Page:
Below are a few tips to consider when going on an outdoor excursion.
- If you need to refuel, try to pay at the pump to limit exposure.
- Travel with a First-Aid kit or Health pack to be able to monitor temperatures, sanitize regularly and cover your hands and face when needed.
- Eat inside or around your vehicle using disposable plates if you have a built-in camp kitchen or drawer system
- Stay close to your vehicle and do not engage or socialize with other travelers (6ft/1.8 meter limitation)
- Know before-hand which parks, reserves and rest areas are open to the public.
- Ensure you have the necessary permits. Try to pay online and print permits at home if possible to limit exposure.
- Ensure you have signal and communication lines are open at all times.
- Keep the radio on at all times for any emergency announcements
Currently, most trails in the US that are managed and maintained by the state are open for public enjoyment. All track and maintenance operations have been terminated temporarily so if you’re going to do that off-road track, you might get some side panel pinstripes due to overgrown vegetation and foliage. Remember, extended traveling between states and provinces is still discouraged unless it’s deemed critical, or only necessary in the event of an emergency.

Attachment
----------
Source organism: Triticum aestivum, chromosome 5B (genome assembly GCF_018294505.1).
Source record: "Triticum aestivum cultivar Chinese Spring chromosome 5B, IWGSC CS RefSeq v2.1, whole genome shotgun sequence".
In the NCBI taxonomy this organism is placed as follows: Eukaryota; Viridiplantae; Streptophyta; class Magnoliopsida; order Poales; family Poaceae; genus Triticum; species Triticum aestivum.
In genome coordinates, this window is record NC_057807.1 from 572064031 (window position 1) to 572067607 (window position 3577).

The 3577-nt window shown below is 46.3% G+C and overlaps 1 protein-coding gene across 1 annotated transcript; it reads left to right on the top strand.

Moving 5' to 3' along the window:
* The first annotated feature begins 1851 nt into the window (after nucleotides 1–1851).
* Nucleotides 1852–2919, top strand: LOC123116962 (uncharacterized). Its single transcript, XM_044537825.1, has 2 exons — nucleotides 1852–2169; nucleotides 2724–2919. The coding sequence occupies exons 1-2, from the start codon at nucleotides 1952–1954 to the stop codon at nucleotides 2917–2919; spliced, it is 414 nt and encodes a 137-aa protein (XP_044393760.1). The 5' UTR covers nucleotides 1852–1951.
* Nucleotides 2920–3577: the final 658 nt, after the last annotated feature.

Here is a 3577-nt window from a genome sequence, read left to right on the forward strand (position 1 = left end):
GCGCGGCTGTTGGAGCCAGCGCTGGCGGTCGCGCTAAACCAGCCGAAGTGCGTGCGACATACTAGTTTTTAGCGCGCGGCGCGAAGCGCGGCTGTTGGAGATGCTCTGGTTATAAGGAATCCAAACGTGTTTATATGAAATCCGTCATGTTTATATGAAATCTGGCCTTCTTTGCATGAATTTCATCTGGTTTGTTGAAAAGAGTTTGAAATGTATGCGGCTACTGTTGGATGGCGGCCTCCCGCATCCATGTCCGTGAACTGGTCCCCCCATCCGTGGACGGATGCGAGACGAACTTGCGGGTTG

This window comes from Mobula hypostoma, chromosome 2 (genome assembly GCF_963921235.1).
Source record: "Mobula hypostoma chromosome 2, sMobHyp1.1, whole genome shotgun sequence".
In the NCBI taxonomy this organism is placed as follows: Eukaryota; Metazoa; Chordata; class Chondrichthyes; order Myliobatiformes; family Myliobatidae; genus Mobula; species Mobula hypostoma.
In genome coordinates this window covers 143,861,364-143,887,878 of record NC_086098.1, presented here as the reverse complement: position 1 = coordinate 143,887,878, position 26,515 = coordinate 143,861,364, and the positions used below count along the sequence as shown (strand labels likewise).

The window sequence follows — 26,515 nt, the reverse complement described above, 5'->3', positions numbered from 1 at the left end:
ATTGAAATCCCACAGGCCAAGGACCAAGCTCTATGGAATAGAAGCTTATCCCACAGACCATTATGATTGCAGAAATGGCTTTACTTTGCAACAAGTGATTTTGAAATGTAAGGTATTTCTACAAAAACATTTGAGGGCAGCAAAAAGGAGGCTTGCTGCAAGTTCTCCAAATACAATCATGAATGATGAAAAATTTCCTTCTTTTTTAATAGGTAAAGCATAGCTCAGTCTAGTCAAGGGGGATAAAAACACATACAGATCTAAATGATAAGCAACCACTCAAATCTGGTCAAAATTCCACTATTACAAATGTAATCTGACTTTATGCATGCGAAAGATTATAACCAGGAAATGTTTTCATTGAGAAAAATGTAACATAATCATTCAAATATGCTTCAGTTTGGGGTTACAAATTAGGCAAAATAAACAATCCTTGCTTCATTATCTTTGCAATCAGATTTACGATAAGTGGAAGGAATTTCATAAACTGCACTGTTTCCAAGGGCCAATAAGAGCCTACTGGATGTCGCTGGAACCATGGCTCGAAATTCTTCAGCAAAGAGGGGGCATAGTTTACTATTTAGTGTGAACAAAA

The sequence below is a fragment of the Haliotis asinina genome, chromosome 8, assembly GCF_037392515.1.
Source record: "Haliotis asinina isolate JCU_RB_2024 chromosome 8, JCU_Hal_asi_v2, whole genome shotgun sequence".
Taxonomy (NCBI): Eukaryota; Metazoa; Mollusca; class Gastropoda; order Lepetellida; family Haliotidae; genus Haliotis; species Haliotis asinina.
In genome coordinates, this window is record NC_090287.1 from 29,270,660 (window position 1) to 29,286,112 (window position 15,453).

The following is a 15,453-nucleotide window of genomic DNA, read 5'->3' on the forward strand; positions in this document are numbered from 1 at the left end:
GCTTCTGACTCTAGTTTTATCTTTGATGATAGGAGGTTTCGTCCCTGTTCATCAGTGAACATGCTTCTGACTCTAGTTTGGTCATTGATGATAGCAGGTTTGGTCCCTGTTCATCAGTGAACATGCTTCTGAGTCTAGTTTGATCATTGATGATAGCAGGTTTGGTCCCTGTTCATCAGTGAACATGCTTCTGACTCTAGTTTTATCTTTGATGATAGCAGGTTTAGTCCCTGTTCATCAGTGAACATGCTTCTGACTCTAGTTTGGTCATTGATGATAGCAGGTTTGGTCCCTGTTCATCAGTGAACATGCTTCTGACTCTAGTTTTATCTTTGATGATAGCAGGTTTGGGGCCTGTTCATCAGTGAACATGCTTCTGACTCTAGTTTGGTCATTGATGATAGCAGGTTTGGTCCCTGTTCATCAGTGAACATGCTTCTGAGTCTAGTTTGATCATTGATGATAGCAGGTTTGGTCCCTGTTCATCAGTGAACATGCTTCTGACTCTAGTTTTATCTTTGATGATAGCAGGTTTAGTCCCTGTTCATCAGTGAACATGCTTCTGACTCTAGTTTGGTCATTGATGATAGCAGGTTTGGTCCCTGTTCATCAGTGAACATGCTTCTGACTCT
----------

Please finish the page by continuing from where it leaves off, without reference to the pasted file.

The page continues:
Use this link to find out the current status of parks within the US: https://www.nps.gov/findapark/index.htm
Are Off-Road Vehicle Trails Still Open During COVID-19
Most outdoor spaces like parks, beaches, and nature reserves within the US have remained open to the public. Many Municipal and state-owned parks have announced that even though the campsites within the parks will remain closed to limit exposure and spread of COVID-19 (Coronavirus), the off-road trails and beaches will still remain open to the general public.
Restrooms and Toilet facilities will remain open and visitors to parks are encouraged to bring along:
- Your own sanitary wipes
- Alcohol-based hand sanitizer
- Hand towels.
- Face Masks
No Park fees will be collected until further notice in an effort to limit exposure to COVID-19 and support social distancing laws.